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UNIVERSITY ARCHIVES




University of California Berkeley




22-3-



NATIONAL ACADEMY OF SCIENCES

OF THE UNITED STATES OF AMERICA



BIOGRAPHICAL MEMOIRS

PART OF VOLUME IX



BIOGRAPHICAL MEMOIR



OF



EUGENE WOLDEMAR HILGARD



833-1916



BY



FREDERICK



SLATE



PRESENTED TO THE ACADEMY AT THE ANNUAL MEETING, 1918



CITY OF WASHINGTON

PUBLISHED BY THE NATIONAL ACADEMY OF SCIENCES

November, 1919



1/te






NATIONAL ACA^_ ,Y OF SCIENCES

OF THE UNITED STATES OF AMERICA



BIOGRAPHICAL MEMOIRS

PART OF VOLUME IX



BIOGRAPHICAL MEMOIR



OF



EUGENE WOLDEMAR HILGARD
1833-1916



BY



FREDERICK SLATE



PRESENTED TO THE ACADEMY AT THE ANNUAL MEETING, 1918



CITY OF WASHINGTON

PUBLISHED BY THE NATIONAL ACADEMY OF SCIENCES

November, 1919



EUGENE WOLDEMAR HILGARD

1833-1916

BY FREDERICK SLATE



Eugene Woldemar Hilgard was born at Zweibriicken, in
Rhenish Bavaria, on January 5, 1833. At that date his father,
Theodore Erasmus Hilgard, a noted lawyer, held an important
position as Chief Justice of the Court of Appeals of the
province. His mother, Margaretha Pauli, was a descendant
ot that Pierre Toussaint de Beaumont who was court preacher
to Marguerite, Queen of Navarre, and subsequently canon at
Metz, having fled from France during the persecutions of
the Huguenots. His son Daniel, known in ecclesiastical his-
tory as Tossanus, was court preacher at Heidelberg and after-
wards rector of the university there, in which his grandson,
also Daniel, in due time became Professor of Theology. The
daughter of the latter married Reinhold Pauli, the great-grand-
father of Margaretha, who traced her descent otherwise, too,
from generations of clergy.

Theodore Hilgard, himself descended from a long line of
ministers of the Lutheran Church, and having been born during
the impetus of the French Revolution, was of pronounced
liberal tendencies. He opposed stoutly the proposal to super-
sede the Code Napoleon by the illiberal laws of the ancicn
rcyimc, and determined finally to resign his office, though
standing in the fullness of a successful career. Having re-
jected repeatedly flattering offers from the government at
Mu n irh because the posts tendered would have removed him
from a sphere of liberal activity, he reached at length the
fateful decision to emigrate to America, the land of liberty,
with his family of nine children, among whom Eugene Wolde-
mar was the youngest. In taking this step he followed the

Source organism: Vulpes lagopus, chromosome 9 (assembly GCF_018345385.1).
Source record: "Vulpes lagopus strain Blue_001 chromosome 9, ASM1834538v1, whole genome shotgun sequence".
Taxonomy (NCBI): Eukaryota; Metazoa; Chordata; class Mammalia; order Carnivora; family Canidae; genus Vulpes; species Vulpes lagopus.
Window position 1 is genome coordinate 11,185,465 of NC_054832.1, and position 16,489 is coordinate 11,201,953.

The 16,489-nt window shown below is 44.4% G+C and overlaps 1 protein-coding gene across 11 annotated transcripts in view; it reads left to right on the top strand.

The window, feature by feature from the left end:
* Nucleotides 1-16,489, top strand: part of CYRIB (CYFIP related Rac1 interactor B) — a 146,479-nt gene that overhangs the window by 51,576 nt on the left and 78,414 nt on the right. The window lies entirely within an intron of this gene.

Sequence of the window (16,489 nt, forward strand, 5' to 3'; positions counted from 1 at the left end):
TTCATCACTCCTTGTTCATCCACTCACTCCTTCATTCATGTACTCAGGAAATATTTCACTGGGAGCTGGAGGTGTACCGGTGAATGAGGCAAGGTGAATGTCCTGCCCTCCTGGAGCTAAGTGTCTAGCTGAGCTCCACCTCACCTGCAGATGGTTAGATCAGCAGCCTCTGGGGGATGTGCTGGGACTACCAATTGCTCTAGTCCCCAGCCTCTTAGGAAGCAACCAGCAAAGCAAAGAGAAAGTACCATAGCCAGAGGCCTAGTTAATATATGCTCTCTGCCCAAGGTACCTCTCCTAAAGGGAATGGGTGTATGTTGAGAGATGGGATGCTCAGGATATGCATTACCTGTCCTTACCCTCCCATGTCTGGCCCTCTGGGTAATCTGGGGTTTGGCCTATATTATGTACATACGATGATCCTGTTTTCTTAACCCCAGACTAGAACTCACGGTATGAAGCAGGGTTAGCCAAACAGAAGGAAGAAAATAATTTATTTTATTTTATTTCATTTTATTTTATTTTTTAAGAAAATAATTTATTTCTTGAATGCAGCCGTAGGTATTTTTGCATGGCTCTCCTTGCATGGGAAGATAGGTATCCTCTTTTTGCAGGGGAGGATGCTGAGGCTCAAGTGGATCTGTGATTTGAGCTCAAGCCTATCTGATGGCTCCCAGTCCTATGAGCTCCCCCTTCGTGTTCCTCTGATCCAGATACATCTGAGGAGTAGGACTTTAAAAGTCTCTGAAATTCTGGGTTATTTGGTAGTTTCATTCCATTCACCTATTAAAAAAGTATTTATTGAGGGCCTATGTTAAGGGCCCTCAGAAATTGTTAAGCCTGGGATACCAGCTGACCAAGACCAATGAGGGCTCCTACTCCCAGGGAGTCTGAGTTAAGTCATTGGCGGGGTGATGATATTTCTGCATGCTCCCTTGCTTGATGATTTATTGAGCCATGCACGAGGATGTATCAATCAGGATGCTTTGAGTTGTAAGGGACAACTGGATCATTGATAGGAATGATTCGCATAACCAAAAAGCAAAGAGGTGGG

lead of a number of relatives and political sympathizers who
had already migrated toward the "Far West."

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NATIONAL ACADEMY BIOGRAPHICAL MEMOIRS VOL. IX

In the autumn of 1835, then, this Hilgard family entered
upon the long journey, whose first stage in those days was a
drive of fourteen days to Havre, their household goods (in-
cluding a grand piano) accompanying them on freight wagons.
After four weeks' wait at that port, they embarked on the
good ship Marengo bound for New Orleans, and celebrated
Christmas eve by arriving, at the end of sixty-two days. For-
tunately a steamboat was soon to leave for Saint Louis, a
risky voyage of ten more days against heavy drifting ice, dur-
ing which the subject of the present memoir recorded his third
birthday.

A group of cultured German families, largely exiles for po-
litical reasons, were already settled in the neighborhood of
Belleville, Illinois, the county-seat of Saint Clair County; and
that group the Hilgards joined, establishing themselves on a
farm. The colony became known as the "Latin settlement"
and its members as "The Latins," on the popular supposition
that they actually spoke in Latin or were at least competent
to speak it. In truth, however, it was the German language
that remained predominant among these settlers and their
children, because new German immigrants kept swelling their
numbers, and because there were at that time but few educated
American families resident around Belleville.

The former chief justice did not resume any legal activity,
finding the common law and the court practice by precedent
unsuited to his taste; so he returned to literature as an early
love, to which he had once thought of devoting himself ex-
clusively. Recalling his predilection for the classics, he under-
took presently to make metric translations into German of
selected Greek and Latin poets: Ovid's Metamorphoses
(printed at Belleville) were among the first of these; and later
he finished a part of the Odyssey, which had attracted him as
being related in some measure to his own wanderings. He
translated Moore's Lalla Rookh also, and issued a small edi-
tion for private circulation. While engaged in such work it
was natural to share it with the family by reading and dis-
cussing portions of it ; so in this classic-poetic atmosphere, in-
fused with music and other art, and under strong influence
from their father's advanced views about politics and social